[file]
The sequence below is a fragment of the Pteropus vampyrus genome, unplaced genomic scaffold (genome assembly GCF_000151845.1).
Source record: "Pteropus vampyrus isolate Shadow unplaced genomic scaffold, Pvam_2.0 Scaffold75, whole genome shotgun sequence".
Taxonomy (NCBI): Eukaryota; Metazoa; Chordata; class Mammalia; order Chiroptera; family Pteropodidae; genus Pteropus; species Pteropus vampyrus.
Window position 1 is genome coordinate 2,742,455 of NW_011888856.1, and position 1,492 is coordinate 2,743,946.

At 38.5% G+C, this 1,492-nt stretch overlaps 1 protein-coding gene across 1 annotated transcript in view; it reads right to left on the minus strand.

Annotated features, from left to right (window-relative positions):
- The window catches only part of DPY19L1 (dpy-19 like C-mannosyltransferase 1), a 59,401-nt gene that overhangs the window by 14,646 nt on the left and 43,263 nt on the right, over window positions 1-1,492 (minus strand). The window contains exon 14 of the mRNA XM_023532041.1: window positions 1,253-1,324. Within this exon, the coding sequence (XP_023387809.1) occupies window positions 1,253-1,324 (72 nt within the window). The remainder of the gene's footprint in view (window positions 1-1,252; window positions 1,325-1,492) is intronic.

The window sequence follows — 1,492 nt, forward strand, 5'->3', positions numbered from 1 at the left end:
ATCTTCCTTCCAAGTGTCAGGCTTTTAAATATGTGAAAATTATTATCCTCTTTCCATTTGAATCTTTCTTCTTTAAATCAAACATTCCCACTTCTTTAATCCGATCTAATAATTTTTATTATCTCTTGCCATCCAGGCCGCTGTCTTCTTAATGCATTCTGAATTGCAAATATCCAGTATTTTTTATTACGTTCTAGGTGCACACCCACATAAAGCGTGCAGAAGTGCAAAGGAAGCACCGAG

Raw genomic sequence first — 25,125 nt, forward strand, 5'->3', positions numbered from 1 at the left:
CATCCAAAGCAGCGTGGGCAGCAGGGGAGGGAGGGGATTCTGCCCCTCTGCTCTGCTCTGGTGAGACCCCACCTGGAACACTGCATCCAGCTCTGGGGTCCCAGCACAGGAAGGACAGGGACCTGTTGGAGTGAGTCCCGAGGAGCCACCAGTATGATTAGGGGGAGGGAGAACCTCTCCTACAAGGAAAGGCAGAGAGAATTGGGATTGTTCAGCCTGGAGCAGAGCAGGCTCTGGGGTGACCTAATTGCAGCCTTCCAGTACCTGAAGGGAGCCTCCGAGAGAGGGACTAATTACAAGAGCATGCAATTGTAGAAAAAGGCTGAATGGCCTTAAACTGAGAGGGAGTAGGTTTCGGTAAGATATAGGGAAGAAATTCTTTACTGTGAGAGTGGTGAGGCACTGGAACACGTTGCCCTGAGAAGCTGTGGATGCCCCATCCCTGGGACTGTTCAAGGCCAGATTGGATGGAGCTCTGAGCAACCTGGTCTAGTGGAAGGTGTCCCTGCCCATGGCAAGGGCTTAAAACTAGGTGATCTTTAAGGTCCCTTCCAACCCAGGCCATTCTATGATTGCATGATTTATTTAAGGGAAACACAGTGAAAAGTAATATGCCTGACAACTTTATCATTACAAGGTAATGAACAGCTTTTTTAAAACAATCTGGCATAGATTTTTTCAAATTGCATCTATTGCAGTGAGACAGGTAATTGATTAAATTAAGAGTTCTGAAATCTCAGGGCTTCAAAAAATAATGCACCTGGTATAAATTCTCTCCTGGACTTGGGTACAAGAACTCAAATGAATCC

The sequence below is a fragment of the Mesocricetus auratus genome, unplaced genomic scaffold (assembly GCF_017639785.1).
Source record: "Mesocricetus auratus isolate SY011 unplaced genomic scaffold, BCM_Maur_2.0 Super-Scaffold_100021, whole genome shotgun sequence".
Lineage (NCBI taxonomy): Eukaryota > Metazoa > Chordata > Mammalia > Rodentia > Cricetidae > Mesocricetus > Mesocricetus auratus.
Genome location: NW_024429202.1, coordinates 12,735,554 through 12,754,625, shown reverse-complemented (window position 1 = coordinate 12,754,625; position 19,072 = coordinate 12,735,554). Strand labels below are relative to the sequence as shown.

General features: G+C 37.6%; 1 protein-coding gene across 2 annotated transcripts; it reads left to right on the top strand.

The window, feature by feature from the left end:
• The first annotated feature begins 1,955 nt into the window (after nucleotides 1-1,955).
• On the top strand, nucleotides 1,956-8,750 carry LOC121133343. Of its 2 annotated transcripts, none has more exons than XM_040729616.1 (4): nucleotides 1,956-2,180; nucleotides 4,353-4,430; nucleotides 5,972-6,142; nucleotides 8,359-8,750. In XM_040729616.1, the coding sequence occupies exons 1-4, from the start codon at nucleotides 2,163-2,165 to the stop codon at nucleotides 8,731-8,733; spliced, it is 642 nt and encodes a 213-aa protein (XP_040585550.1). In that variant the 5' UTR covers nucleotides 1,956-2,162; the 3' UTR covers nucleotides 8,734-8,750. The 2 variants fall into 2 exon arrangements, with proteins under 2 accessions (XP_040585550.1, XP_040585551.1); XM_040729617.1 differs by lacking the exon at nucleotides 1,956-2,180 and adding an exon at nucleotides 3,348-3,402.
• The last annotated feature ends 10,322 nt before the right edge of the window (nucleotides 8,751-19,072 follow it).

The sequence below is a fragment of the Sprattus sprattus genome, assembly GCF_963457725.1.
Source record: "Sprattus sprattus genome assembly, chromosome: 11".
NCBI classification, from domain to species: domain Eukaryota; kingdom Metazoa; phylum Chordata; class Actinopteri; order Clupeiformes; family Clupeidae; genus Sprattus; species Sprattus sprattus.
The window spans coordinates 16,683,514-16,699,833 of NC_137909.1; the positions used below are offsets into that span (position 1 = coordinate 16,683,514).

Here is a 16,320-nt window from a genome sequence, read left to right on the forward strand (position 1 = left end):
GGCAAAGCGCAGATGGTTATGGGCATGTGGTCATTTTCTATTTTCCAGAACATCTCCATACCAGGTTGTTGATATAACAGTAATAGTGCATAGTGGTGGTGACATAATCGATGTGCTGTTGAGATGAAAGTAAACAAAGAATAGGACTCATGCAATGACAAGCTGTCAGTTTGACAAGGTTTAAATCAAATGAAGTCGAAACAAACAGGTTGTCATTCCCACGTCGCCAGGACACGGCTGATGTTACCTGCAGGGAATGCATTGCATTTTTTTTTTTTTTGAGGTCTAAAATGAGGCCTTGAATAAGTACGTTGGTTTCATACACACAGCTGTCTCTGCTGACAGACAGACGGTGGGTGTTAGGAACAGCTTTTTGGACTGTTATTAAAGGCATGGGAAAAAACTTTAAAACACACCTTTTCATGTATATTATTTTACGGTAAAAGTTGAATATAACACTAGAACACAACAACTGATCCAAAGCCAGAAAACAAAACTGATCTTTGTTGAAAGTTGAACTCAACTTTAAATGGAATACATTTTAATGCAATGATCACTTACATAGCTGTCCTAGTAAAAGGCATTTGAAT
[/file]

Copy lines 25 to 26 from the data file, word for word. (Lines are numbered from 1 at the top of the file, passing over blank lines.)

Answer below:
Here is a 16,320-nt window from a genome sequence, read left to right on the forward strand (position 1 = left end):
GGCAAAGCGCAGATGGTTATGGGCATGTGGTCATTTTCTATTTTCCAGAACATCTCCATACCAGGTTGTTGATATAACAGTAATAGTGCATAGTGGTGGTGACATAATCGATGTGCTGTTGAGATGAAAGTAAACAAAGAATAGGACTCATGCAATGACAAGCTGTCAGTTTGACAAGGTTTAAATCAAATGAAGTCGAAACAAACAGGTTGTCATTCCCACGTCGCCAGGACACGGCTGATGTTACCTGCAGGGAATGCATTGCATTTTTTTTTTTTTTGAGGTCTAAAATGAGGCCTTGAATAAGTACGTTGGTTTCATACACACAGCTGTCTCTGCTGACAGACAGACGGTGGGTGTTAGGAACAGCTTTTTGGACTGTTATTAAAGGCATGGGAAAAAACTTTAAAACACACCTTTTCATGTATATTATTTTACGGTAAAAGTTGAATATAACACTAGAACACAACAACTGATCCAAAGCCAGAAAACAAAACTGATCTTTGTTGAAAGTTGAACTCAACTTTAAATGGAATACATTTTAATGCAATGATCACTTACATAGCTGTCCTAGTAAAAGGCATTTGAAT